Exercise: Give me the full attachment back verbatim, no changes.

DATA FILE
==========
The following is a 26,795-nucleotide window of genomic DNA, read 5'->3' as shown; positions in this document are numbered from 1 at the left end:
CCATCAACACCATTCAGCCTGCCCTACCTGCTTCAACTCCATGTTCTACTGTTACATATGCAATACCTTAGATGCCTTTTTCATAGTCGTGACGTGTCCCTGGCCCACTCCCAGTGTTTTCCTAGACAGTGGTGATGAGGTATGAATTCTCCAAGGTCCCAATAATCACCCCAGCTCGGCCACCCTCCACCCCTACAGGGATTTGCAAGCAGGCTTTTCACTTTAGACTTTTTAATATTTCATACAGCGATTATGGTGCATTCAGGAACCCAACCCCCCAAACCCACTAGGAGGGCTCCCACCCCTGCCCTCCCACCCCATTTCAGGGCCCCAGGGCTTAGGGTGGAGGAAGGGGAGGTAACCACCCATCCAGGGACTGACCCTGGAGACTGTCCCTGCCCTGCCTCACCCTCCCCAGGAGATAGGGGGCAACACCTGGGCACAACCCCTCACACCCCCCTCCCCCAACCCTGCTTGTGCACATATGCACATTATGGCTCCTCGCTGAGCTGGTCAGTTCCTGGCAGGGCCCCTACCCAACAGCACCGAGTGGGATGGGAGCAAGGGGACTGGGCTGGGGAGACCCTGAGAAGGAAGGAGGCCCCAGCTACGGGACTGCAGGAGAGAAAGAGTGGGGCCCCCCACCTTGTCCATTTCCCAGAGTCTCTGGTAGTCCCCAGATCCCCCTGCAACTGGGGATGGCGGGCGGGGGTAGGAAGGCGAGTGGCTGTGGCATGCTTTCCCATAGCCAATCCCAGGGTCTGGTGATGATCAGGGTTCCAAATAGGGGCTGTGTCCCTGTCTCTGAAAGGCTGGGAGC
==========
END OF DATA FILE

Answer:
The following is a 26,795-nucleotide window of genomic DNA, read 5'->3' as shown; positions in this document are numbered from 1 at the left end:
CCATCAACACCATTCAGCCTGCCCTACCTGCTTCAACTCCATGTTCTACTGTTACATATGCAATACCTTAGATGCCTTTTTCATAGTCGTGACGTGTCCCTGGCCCACTCCCAGTGTTTTCCTAGACAGTGGTGATGAGGTATGAATTCTCCAAGGTCCCAATAATCACCCCAGCTCGGCCACCCTCCACCCCTACAGGGATTTGCAAGCAGGCTTTTCACTTTAGACTTTTTAATATTTCATACAGCGATTATGGTGCATTCAGGAACCCAACCCCCCAAACCCACTAGGAGGGCTCCCACCCCTGCCCTCCCACCCCATTTCAGGGCCCCAGGGCTTAGGGTGGAGGAAGGGGAGGTAACCACCCATCCAGGGACTGACCCTGGAGACTGTCCCTGCCCTGCCTCACCCTCCCCAGGAGATAGGGGGCAACACCTGGGCACAACCCCTCACACCCCCCTCCCCCAACCCTGCTTGTGCACATATGCACATTATGGCTCCTCGCTGAGCTGGTCAGTTCCTGGCAGGGCCCCTACCCAACAGCACCGAGTGGGATGGGAGCAAGGGGACTGGGCTGGGGAGACCCTGAGAAGGAAGGAGGCCCCAGCTACGGGACTGCAGGAGAGAAAGAGTGGGGCCCCCCACCTTGTCCATTTCCCAGAGTCTCTGGTAGTCCCCAGATCCCCCTGCAACTGGGGATGGCGGGCGGGGGTAGGAAGGCGAGTGGCTGTGGCATGCTTTCCCATAGCCAATCCCAGGGTCTGGTGATGATCAGGGTTCCAAATAGGGGCTGTGTCCCTGTCTCTGAAAGGCTGGGAGC